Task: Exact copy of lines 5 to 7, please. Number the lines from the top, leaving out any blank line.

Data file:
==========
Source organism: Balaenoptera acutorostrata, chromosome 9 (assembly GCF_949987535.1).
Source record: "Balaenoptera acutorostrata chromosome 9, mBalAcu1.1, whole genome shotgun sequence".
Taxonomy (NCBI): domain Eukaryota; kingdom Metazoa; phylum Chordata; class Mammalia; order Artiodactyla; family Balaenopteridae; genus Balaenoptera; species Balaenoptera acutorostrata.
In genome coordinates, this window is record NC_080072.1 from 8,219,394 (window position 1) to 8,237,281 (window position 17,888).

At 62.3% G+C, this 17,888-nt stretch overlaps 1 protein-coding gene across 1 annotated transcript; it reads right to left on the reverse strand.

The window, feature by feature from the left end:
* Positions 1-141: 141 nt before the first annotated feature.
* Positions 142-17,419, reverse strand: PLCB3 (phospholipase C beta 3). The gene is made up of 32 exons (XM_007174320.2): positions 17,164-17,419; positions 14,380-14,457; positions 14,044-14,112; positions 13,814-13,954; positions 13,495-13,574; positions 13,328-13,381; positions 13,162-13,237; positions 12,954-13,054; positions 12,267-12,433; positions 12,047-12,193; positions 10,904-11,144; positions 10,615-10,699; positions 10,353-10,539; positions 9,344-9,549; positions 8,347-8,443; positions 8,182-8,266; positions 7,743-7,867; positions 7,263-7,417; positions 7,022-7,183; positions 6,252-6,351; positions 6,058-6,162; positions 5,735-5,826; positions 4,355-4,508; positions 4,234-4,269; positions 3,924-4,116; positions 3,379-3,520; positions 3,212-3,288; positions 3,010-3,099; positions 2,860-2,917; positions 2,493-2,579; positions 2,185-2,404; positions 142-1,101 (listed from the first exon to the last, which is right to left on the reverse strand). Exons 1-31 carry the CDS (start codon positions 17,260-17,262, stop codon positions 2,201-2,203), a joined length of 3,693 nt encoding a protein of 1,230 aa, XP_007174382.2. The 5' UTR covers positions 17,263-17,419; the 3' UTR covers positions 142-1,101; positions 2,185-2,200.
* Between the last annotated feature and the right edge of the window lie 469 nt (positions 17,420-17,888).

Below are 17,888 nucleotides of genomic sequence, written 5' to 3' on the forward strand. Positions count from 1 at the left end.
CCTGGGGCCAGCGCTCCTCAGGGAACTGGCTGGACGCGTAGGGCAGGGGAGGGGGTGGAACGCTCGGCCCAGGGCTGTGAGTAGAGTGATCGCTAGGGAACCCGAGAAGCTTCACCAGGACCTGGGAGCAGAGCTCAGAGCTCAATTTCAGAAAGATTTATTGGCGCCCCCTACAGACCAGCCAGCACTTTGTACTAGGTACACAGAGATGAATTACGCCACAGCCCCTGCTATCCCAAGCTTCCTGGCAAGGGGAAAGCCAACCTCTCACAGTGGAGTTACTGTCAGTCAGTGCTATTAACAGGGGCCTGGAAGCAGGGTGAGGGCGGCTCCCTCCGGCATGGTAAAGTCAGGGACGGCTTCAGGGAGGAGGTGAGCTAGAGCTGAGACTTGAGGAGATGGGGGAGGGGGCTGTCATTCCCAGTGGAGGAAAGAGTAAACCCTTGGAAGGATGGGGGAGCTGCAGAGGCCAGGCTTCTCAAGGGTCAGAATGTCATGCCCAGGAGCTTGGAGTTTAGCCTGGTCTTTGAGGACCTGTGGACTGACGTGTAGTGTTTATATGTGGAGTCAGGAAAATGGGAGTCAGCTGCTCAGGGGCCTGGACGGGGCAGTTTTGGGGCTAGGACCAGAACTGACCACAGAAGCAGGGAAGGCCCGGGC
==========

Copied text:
At 62.3% G+C, this 17,888-nt stretch overlaps 1 protein-coding gene across 1 annotated transcript; it reads right to left on the reverse strand.

The window, feature by feature from the left end:
* Positions 1-141: 141 nt before the first annotated feature.